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The rapid globalisation rate facing the world has led to increased competition in most of the resources used in the running of business organisations.
It is because of this that the subject of resource allocation is of great importance to all business enterprises. The limitation in the supply of most resources while their demand is tremendously increasing also calls for effective allocation of the scarce resources.
Resource allocation therefore entails the apportionment of the available resources to effectively run the enterprise or project to its completion without failure. Allocation of resources could also mean sharing the available resources among various projects the organizations could be undertaking simultaneously.
Some of the main resources that ought to be effectively allocated include; human resources, financial resources, economic resources among others (Meredith and Mantel, 2002, p.104). This paper is therefore an analysis of various allocation techniques and the importance of allocating resources in the organizations.
Importance of Resource Allocation
Allocating resources in a company is very essential as the company is usually obliged to make the most out of the least resources it is endowed with. The duty of allocating resources is usually left to the management of the organization or rather the project managers in the case of a project. There are therefore many benefits that arise as a result of effective resource allocation in organization.
- Achievement of objectives– When the resources of an organization are effectively allocated, it ensures that the organizational objectives and goals are achieved. This is majorly because the key factors will be considered during the allocation hence making sure that the required projects are done in the right way thus achieving the goals set by the organisation. This can also be attributed to the role of budgeting in the organisation.
- Cost effectiveness– Through resource allocation the organization tries to be cost effective in that the least resources are used to achieve maximum output. This has the benefit of making the organization save so much on the available resources. For example, the organization could opt to use high percentage of machinery labour as opposed to human labour to save on the cost of labour as well as time.
- Completion of projects- Some of the projects of an organisation are long-term taking up to 20 years for completion. If resources are not efficiently allocated in such projects, they could end up not being complete due to insufficient resources during progress (Meredith and Mantel, 2002, p.108). Thus, the project managers have to allocate the resources at hand to make sure that the available ones will be adequate to complete the project within the stipulated time.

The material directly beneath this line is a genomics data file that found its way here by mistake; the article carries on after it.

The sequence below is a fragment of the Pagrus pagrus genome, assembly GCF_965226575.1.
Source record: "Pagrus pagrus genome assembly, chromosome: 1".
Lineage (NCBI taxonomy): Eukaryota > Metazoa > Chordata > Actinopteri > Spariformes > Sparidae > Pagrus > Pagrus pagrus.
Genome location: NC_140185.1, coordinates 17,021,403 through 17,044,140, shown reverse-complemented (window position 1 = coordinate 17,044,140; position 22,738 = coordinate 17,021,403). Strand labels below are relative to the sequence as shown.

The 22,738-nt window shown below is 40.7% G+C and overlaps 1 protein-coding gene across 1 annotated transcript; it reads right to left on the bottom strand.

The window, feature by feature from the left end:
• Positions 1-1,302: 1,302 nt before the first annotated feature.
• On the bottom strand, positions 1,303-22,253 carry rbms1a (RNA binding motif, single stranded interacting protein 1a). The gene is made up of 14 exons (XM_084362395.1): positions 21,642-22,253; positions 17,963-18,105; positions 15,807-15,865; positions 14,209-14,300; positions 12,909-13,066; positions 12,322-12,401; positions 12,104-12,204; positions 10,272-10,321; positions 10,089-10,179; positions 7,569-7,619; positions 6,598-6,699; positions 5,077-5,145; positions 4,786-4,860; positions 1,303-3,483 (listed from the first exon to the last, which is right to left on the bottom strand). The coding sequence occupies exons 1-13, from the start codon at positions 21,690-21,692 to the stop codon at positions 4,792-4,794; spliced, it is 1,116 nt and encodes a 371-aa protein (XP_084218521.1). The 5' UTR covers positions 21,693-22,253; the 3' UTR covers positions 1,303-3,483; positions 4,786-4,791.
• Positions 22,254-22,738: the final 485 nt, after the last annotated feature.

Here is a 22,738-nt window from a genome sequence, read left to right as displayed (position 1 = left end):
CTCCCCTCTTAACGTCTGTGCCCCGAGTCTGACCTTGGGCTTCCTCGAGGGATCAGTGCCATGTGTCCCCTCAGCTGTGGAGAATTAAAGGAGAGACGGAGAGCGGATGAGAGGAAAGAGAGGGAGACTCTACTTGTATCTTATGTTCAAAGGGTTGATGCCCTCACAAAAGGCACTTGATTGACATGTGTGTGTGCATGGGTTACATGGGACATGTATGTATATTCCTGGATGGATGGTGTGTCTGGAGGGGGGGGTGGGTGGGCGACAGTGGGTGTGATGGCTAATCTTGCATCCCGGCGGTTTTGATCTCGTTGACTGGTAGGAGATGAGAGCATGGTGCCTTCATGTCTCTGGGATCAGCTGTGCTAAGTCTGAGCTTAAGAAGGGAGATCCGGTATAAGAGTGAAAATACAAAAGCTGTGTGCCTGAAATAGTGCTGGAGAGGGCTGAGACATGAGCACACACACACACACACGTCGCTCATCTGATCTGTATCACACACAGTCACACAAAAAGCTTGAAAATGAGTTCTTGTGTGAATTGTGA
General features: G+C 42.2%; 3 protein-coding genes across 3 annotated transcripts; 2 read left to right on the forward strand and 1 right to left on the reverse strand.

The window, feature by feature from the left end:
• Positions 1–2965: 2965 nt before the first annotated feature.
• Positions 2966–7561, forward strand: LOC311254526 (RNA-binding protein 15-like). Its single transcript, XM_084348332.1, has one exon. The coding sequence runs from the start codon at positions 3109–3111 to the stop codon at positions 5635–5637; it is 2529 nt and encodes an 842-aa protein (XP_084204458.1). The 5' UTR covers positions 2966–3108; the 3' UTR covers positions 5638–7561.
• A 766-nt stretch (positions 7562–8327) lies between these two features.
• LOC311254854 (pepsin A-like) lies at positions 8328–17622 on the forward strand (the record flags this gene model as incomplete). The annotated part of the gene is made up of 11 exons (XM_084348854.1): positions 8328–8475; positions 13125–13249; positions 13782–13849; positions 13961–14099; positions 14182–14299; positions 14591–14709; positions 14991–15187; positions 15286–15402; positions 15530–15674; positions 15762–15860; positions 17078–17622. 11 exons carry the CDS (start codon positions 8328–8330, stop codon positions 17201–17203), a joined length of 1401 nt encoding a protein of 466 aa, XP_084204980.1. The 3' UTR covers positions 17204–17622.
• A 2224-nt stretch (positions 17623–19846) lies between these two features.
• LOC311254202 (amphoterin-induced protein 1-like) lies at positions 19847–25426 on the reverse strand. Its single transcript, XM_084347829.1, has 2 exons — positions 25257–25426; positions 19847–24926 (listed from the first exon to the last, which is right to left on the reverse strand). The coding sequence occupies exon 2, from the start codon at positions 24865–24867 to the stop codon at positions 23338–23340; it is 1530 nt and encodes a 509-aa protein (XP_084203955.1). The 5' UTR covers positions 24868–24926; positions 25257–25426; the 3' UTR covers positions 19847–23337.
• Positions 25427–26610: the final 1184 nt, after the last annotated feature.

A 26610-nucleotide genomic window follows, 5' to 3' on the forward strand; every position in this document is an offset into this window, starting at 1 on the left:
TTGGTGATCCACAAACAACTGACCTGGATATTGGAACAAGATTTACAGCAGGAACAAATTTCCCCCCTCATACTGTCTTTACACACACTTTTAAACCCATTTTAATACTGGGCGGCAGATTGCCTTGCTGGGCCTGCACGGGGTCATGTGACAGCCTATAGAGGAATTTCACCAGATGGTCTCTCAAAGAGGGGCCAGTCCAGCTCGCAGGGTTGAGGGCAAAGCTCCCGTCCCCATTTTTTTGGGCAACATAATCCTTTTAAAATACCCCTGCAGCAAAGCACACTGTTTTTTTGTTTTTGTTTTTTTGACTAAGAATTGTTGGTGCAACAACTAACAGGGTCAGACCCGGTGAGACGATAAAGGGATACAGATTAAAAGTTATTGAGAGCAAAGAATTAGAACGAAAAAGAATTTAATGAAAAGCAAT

- Best combination- Through resource the best combination is achieved. This is because the management will try out to use the allocation methods to match up the best combination of resources that can be used in the project or organization. This will therefore ensure that the best output is achieved.
- Ranking of resources- It can be agreed that not all resources of an organization will be required in all instances. At times, specific resources will be of need as compared to others. This therefore leads to the ranking of these resources in the order of their importance. Ranking will therefore be achieved during allocation whereby those that are of urgent need or higher priority are made top of the list down to the less important. This becomes essential especially in the long-term projects which may have different requirements depending on the stage of completion of the project.
Resource Allocation Techniques
Due to the fact that resource allocation is an important subject in the running of organisations it calls for effective methods to efficiently allocate the resources (Norton and Kelly, 1997, p.124). Some of these techniques include the following:
- Centralized resource allocation entails the allocation being done by a single department or individual. Therefore the other departments request for the resources they require which are then allocated to them. This method is very simple to undertake although it becomes difficult with increasing size of the organizations.
- In Hierarchical resource allocation the process takes two phases whereby the first allocator collects the requests and assesses them before giving the second allocator to have his or her opinion then the allocations are made. The process takes some time although the decisions are shared hence coming up with the best alternative.
- Random access is another method of allocating resources where the resources are allocated randomly to the different sectors of the organization or project. This method comes about when the entities cannot be synchronized yet there are multiple resources to be shared across.
- Bi- Directional Resource Allocation involves two allocators who independently allocate the resources to the project or organizational sectors. This method is meant to avoid allocating similar resources to different entities. However, the difference is in the long-run resolved through fixed arbitration algorithm of the resources which is a mathematical technique of allocating resources.
From the above discussion, it can be seen that resource allocation plays a major role in the success of any project or organization (Norton and Kelly, 1997, p.124).
It is therefore important that business enterprises practice effective resources allocation if at all they want to match the global competition. Given the different allocation techniques it is upon the organization to select the best alternative depending on its size and available resources.
Meredith, J. and Mantel, S. (2002). Project Management: A Managerial Approach, 17th edition.
Norton, S and Kelly, L. (1997). Resource Allocation: Managing money and people. Eye on Education. Print.